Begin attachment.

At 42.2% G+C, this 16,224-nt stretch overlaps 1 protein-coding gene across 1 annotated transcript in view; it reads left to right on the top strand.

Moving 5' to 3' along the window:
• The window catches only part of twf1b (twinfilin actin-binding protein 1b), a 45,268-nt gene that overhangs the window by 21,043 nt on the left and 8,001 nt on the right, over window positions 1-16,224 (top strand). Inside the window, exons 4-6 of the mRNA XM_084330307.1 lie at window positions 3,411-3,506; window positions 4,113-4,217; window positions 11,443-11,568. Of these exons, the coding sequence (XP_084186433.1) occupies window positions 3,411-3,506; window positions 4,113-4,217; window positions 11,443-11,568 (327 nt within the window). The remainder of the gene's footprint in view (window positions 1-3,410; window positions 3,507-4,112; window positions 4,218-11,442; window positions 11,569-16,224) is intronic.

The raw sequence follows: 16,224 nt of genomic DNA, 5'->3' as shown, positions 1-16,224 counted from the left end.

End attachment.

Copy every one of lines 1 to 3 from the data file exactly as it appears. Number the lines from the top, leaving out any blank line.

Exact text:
At 42.2% G+C, this 16,224-nt stretch overlaps 1 protein-coding gene across 1 annotated transcript in view; it reads left to right on the top strand.

Moving 5' to 3' along the window:
• The window catches only part of twf1b (twinfilin actin-binding protein 1b), a 45,268-nt gene that overhangs the window by 21,043 nt on the left and 8,001 nt on the right, over window positions 1-16,224 (top strand). Inside the window, exons 4-6 of the mRNA XM_084330307.1 lie at window positions 3,411-3,506; window positions 4,113-4,217; window positions 11,443-11,568. Of these exons, the coding sequence (XP_084186433.1) occupies window positions 3,411-3,506; window positions 4,113-4,217; window positions 11,443-11,568 (327 nt within the window). The remainder of the gene's footprint in view (window positions 1-3,410; window positions 3,507-4,112; window positions 4,218-11,442; window positions 11,569-16,224) is intronic.